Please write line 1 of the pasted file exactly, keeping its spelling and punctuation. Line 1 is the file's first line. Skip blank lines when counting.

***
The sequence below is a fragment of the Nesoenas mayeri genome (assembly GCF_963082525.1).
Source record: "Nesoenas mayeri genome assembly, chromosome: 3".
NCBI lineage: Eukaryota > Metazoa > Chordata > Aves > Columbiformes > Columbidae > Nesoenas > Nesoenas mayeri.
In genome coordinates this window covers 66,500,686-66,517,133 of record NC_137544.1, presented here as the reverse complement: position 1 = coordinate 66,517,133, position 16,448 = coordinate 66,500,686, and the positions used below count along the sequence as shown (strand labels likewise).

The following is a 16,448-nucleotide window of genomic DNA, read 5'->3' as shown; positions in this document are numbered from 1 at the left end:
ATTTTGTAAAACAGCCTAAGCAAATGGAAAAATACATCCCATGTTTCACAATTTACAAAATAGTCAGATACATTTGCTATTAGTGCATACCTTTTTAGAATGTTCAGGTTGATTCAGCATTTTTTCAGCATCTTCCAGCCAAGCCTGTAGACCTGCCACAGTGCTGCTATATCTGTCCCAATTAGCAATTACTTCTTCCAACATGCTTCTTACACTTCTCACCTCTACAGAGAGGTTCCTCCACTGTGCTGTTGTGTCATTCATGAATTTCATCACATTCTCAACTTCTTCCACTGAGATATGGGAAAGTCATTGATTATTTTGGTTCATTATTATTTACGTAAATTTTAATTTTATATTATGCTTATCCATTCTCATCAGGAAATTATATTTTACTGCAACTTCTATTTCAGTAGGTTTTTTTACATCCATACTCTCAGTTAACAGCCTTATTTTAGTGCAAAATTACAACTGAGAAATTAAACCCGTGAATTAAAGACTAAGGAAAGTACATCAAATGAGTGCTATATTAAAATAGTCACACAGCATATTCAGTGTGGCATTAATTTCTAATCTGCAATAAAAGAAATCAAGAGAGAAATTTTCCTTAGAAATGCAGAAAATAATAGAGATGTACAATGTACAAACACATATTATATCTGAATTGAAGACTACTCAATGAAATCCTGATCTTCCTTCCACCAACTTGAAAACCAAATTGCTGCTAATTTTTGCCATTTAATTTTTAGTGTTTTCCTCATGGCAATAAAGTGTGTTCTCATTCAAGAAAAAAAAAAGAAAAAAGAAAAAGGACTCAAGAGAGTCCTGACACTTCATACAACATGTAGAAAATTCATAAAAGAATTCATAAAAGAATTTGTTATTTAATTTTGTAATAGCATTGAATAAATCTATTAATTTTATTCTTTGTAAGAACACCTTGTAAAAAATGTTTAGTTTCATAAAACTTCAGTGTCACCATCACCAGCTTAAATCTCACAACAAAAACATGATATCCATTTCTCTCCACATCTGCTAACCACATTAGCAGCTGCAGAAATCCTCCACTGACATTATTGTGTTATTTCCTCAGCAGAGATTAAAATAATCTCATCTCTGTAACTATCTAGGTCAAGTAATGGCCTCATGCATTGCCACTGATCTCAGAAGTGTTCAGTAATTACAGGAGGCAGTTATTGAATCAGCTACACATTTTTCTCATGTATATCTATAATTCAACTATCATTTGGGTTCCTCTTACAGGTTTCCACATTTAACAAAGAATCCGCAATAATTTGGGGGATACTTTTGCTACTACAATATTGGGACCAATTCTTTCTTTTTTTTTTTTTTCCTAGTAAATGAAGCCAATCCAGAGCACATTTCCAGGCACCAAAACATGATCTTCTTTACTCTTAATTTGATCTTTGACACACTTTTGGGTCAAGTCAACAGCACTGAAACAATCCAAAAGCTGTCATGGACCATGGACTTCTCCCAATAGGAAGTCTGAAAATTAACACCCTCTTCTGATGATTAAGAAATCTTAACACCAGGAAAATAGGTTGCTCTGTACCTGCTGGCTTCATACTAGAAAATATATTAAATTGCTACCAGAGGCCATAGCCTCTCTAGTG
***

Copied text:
The sequence below is a fragment of the Nesoenas mayeri genome (assembly GCF_963082525.1).